18th January 2021
A Voices blog by Hilda Beauchamp, Specialist Health Visitor for Perinatal and Infant Mental Health, Cambridgeshire Community Services NHS Trust, on the social impact of coronavirus on children.
‘How is the impact of coronavirus going to affect my child socially?’ ‘is a question that parents are asking our health visiting team. As families adjust to tighter restrictions yet again, they are worried. Parents are telling us they feel anxious that their child won’t know how to interact with people because of social distancing. They’re worried that their babies might think wearing masks is normal and won’t learn to read facial expressions properly. Some are thinking their child might lose skills they’ve already learned because they’re no longer mixing with their peers on playdates or in nursery.
Of course, we know that developing good social skills is really important for children. Learning to make friends, to share, to manage ‘big feelings’ like anger or frustration and to show kindness to others are key milestones for children. It helps build their language and communication; means they are more likely to do better at school and experience more positive mental health when they are older.
We also know that this pandemic isn’t affecting all families in the same way. Some parents have said they’ve enjoyed a slower pace of life with more time to get to know their newborn babies. Some children’s speech has really come on, especially if they’ve had older siblings also at home. Many others, however, have talked about feeling isolated, not knowing what to expect of their babies or young children and feeling guilty about not spending enough quality time with them. Many feel that their mental health is getting worse. Worrying about the virus, on top of existing problems like unemployment, poor housing conditions or domestic violence in the home, can feel overwhelming. We understand that it’s really tough for parents just now.
There’s still a lot we don’t know about the long-term effects of this pandemic on children’s development but, as health visitors, we want to focus on what we do know. If very young children have a parent or carer who’s tuned-in to their needs and can respond to them sensitively and in an appropriate and timely way, then they have every chance of developing well. That’s really our key message. Current restrictions mean young children are not having the full range of social experiences but a healthy relationship with a parent will act as a template for future positive relationships. Most children are going to come through this ok.
We want to encourage parents to think about the things they can be doing, rather than all the things they can’t, so they can lay the important building blocks for their children’s development. Some parents are really surprised when we point out that their newborn baby has social skills – that they already prefer to look at a human face and that they can copy, for example sticking their tongue out, if a parent has done the same. We’re often reassuring parents when their babies start being more clingy around 9 months, that it’s part of normal development and shows they’re probably developing a secure attachment to them. They’re delighted to learn that when their 1-year old starts pointing at things they’re practising a social skill called ‘joint attention’: the baby is inviting their parent to share in their enjoyment of the world around them.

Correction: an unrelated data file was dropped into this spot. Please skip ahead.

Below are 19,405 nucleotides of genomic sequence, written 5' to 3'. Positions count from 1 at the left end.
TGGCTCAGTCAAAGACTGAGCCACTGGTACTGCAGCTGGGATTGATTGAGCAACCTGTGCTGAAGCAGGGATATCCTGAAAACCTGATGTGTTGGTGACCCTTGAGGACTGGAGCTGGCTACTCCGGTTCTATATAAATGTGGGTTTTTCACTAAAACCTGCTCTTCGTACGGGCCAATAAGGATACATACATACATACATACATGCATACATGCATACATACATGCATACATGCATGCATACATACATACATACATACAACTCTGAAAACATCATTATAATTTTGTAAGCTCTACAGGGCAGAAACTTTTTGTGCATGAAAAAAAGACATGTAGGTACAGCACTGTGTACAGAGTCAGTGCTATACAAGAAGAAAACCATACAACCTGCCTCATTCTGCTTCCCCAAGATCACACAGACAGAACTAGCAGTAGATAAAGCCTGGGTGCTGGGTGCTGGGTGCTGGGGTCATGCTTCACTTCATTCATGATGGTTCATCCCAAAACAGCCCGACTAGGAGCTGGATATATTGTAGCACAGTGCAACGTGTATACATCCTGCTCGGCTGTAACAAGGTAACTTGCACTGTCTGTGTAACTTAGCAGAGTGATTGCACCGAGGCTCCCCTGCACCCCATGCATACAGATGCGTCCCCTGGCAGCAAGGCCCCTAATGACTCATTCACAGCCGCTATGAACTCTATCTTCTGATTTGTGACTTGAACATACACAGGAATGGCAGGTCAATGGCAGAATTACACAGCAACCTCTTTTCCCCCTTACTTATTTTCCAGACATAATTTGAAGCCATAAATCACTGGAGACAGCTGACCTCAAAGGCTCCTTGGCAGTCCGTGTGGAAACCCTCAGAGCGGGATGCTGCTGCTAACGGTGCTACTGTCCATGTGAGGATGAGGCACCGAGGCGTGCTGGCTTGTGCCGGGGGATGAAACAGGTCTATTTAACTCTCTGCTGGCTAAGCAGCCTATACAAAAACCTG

We’re keen to help families understand the different stages of babies’ development and give ideas of how best to support them. Things like holding their baby and talking gently to them, giving them time to respond back; this early turn-taking is a form of social skill. Babies enjoy playing peekaboo – this will teach them that even if someone ‘disappears’, they come back. They love to look at books or join in with singing and nursery rhymes; these are really good ways to start building communication skills. Games like rolling a ball back and forth, blowing bubbles or building a brick tower together are all great opportunities for children to learn about waiting, taking turns and problem solving. Being involved in everyday jobs like sorting out the laundry gives toddlers a chance to learn about helping. Regular daily routines will also support good social development for young children. Keeping to the same meal-times and bed-times and getting out each day for a walk will help a child feel that their world is predictable and safe. The Institute of Health Visiting has lots of additional top tips, links, and ideas for parenting during Covid on their website.
And, importantly, if parents are struggling because of their mental health, or if they think they’re experiencing domestic abuse, we want them to know help is available. We would encourage them to speak to their health visitor or GP, a family member or friend. We know that getting the right support in place will make a real difference for them and their children.
Hilda Beauchamp, Specialist Health Visitor for Perinatal and Infant Mental Health, Cambridgeshire Community Services NHS Trust
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